6 months, half a year, two seasons…. and turkey hunting
6 months, a half a year, two seasons….It has been that long since we lost Chris. I can honestly say that not a day, an hour or a moment has gone by without a memory or a thought of him crossing my mind. The only time when I haven’t thought of Chris is when I’m intently focusing on some other activity and when I’m sleeping (but even then there are my dreams).
Most of the time I deal with my emotions fairly well, I can talk about him without breaking down But even now there are times when tears enter my eyes suddenly and without warning. Months ago I felt as if I was crying constantly until I had no more tears to give. Although my tears are less often, when they do come, they come as an unexpected surprise, hard and heavy, like a summer thunderstorm breaking the silence of a quiet afternoon.
They say with time, grief gets better. Really? If it does I haven’t seen it. The only thing I can say is that have accepted the reality and finality of our loss. I can’t say I feel better. My sense of loss and mourning is the same, if not worse at times.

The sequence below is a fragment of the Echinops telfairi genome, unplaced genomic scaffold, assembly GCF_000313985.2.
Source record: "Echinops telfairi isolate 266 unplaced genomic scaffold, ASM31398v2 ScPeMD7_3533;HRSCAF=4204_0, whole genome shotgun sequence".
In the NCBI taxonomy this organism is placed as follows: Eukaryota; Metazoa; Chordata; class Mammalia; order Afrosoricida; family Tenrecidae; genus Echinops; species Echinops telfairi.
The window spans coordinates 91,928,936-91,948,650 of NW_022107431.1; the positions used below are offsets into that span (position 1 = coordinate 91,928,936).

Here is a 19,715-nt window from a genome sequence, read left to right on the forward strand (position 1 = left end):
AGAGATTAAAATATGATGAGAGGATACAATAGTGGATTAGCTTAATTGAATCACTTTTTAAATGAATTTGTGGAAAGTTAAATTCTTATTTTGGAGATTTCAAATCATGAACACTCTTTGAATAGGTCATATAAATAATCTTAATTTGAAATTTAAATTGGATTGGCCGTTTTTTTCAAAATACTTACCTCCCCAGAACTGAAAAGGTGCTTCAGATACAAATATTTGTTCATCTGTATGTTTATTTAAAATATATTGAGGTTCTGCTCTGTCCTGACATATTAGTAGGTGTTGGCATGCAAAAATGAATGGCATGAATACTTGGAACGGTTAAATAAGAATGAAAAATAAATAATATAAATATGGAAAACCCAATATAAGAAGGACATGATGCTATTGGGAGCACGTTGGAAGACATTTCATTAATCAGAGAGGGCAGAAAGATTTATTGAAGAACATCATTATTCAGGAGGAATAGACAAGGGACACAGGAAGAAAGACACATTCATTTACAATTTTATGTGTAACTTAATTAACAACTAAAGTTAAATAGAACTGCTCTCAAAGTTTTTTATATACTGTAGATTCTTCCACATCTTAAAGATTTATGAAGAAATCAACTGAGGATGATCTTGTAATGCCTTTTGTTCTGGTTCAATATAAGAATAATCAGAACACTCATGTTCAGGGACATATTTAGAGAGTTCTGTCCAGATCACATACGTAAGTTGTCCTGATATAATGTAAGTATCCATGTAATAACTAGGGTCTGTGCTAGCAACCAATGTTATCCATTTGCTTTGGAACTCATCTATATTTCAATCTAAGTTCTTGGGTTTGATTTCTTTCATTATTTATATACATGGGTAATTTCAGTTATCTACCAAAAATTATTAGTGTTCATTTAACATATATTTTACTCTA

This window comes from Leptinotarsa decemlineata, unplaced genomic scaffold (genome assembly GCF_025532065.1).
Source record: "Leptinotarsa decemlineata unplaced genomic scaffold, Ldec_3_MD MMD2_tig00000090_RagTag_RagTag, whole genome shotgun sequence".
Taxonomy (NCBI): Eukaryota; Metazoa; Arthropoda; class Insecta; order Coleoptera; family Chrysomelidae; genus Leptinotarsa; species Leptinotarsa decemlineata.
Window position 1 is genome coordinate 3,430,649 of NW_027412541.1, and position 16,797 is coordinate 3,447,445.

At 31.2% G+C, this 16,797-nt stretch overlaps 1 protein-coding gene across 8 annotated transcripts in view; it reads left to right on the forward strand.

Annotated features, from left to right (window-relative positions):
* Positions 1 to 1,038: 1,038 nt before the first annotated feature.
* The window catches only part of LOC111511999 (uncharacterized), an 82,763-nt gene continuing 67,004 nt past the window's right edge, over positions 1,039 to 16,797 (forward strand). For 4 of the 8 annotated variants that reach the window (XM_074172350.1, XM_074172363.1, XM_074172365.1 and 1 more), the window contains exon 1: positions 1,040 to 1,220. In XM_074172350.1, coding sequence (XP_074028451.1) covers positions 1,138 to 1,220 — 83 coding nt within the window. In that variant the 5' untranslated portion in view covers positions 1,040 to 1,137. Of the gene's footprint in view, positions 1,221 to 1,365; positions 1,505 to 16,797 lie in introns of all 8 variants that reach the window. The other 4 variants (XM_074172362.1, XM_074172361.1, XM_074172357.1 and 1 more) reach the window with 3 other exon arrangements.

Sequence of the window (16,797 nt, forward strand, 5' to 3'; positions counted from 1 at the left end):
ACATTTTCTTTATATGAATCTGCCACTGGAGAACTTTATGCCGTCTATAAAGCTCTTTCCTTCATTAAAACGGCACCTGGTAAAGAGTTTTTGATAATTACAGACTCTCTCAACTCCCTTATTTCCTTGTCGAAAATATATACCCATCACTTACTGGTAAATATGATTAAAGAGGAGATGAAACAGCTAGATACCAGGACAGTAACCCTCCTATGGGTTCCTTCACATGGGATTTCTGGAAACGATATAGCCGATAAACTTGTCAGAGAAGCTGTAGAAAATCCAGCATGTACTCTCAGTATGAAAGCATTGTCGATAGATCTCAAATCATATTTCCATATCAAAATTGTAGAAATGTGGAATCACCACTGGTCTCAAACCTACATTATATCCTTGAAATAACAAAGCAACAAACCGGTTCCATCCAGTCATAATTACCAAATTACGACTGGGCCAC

As spring comes to the Paha Sapa (Black Hills), the grass turns green, the birds sing and the flowers bloom. I hear the spring peepers in the temporary ponds in our canyon. My peas and favas are six inches tall. Signs of rebirth and renewal are everywhere. Yet I have difficult feeling any joy in it.
Chris and I hunted together many times, for elk and for other game. Wild turkey was one of his favorite animals to hunt; as long as I knew him he told me how much he had enjoyed hunting with his dad Bill in Pennsylvania. Although Chris and I talked about hunting wild turkey more than once; life somehow got in the way and we never got around to actually doing it. We talked about the day when my son, Nathaniel, would join us on our adventures. We both eagerly looked forward to that day.
Now that Chris is gone, we’ll never get that chance.